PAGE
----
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Shaken or stirred, Bond or Monroe, dry or dirty; vermouth has a longstanding association with high class cocktails in low lit bars.
Over the centuries the popularity of vermouth has ebbed and flowed, its usages have been subject to the whims of fashion and until recently this aperitif had been typecast as little more than a cocktail ingredient.
What is vermouth?
If it’s not just a cocktail base then what is vermouth? Vermouth is a fortified and aromatised wine, the use of wormwood setting vermouth aside from other fortified or aromatised wines.
Botanicals are used to flavour the wine, with traditional vermouths being characterised by a bittersweet spine – this profile being ideal for stimulating appetite and the drink’s usage as an aperitif.
The botanicals used by each producer are usually a closely guarded secret. If you think that Colonel Sanders was paranoid, then wait until you come across the Area 51 secrecy of a family owned Italian vermouth maker.
The origin of vermouth is much debated. Much like the surrealist movement in the arts, there are instances of the craft popping up independent of one another throughout history, for various reasons, in various parts of Europe.
The name is derived from German wormwood infused wines and in the 19th century, in a commercial sense, the aperitif exploded from the Alpine region of Northern Italy and Southern France, the ports of Genoa, Venice and Marseilles playing a big role in this due to their importation of foreign herbs and spices.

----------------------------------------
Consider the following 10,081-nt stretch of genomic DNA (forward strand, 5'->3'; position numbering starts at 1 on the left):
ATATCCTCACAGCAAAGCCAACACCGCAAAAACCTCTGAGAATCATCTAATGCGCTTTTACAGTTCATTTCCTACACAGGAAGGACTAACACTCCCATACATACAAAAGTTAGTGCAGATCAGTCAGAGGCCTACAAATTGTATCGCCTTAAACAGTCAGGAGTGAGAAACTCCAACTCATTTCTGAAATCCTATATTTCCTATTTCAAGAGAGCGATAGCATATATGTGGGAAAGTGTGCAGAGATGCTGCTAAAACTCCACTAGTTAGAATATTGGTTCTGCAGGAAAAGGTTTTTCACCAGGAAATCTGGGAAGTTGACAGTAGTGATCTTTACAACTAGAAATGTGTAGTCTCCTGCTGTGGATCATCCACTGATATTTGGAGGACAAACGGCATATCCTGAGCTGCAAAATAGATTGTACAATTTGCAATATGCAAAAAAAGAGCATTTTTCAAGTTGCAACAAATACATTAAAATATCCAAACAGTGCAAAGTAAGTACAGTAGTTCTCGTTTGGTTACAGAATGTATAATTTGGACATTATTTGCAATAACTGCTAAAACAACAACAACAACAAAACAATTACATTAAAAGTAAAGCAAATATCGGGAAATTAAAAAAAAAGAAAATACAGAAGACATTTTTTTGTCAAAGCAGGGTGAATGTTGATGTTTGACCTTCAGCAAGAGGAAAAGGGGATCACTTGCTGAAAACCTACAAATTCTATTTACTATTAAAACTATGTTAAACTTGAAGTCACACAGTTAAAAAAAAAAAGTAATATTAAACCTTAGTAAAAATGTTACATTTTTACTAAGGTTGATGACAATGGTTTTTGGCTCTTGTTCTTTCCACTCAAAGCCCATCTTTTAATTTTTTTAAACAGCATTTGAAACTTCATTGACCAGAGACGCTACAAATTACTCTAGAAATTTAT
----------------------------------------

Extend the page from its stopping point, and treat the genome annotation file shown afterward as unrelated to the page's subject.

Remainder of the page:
The Italians and French began a proud vermouth making tradition, with the Spanish not far behind. Over time a nomenclature developed; Torino vermouths were typically sweeter and deeper, French vermouths dryer and lighter, Spanish vermouths somewhere between their predecessors being both sweet and light.
How to serve vermouth
Vermouth is remarkably versatile: enjoyed over ice, as an aperitif or in a cocktail. Forming the base of many classic cocktails such as the martini and the negroni, the variety of uses for this drink is down to the dizzying amount of variations, with a rosso from Torino tasting a world apart from a Chambéry dry.
This is where we come in, we have gone through some of the most ancient vermouths on the market, sipped on the latest and greatest entries to the competition and made enough negronis to keep your local Sunday brunch joint going for the year, all in an effort to track down the best of the best to suit your taste, budget and needs.
After a pre-tapas aperitif? We’ve got you sorted. Having a cocktail evening? Don’t sweat it.
Read on for our best vermouths to buy. For over 400 buyer’s guides, visit our reviews section and find taste tests of gin, vodka, tequila, rum, whisky and much more.
Best vermouth to buy
Punt e Mes (16% ABV)
A delicious vermouth with an equally delicious backstory. This much adored aperitif was born in 1870 Turin and named after a shift in the stock market. This is a vermouth full of depth and warmth and has a sumptuous bittersweet balance with the sweet notes leaning into the smoothness of honey and vanilla, the bitter tones almost leathery. Read our full review of Punt e Mes.
Vermouth Padró & Co. Rojo Clásico (18% ABV)
At its core, vermouth is an aperitif – a drink designed to stimulate a physical reaction, this Catalonian vermouth embraces that notion with open arms by deftly mingling medicinal overtures with a refreshingly sweet chorus. A smooth yet spicy palate of vanilla, burned citrus fruit and cinnamon, all wrapped up in cloves, guarantees that lip smacking ‘ahhhh’ of relief reserved for your first after-work sip. Read our full review of Padró & Co Rojo Clásico.
Cocchi Storico vermouth di Torino (16% ABV)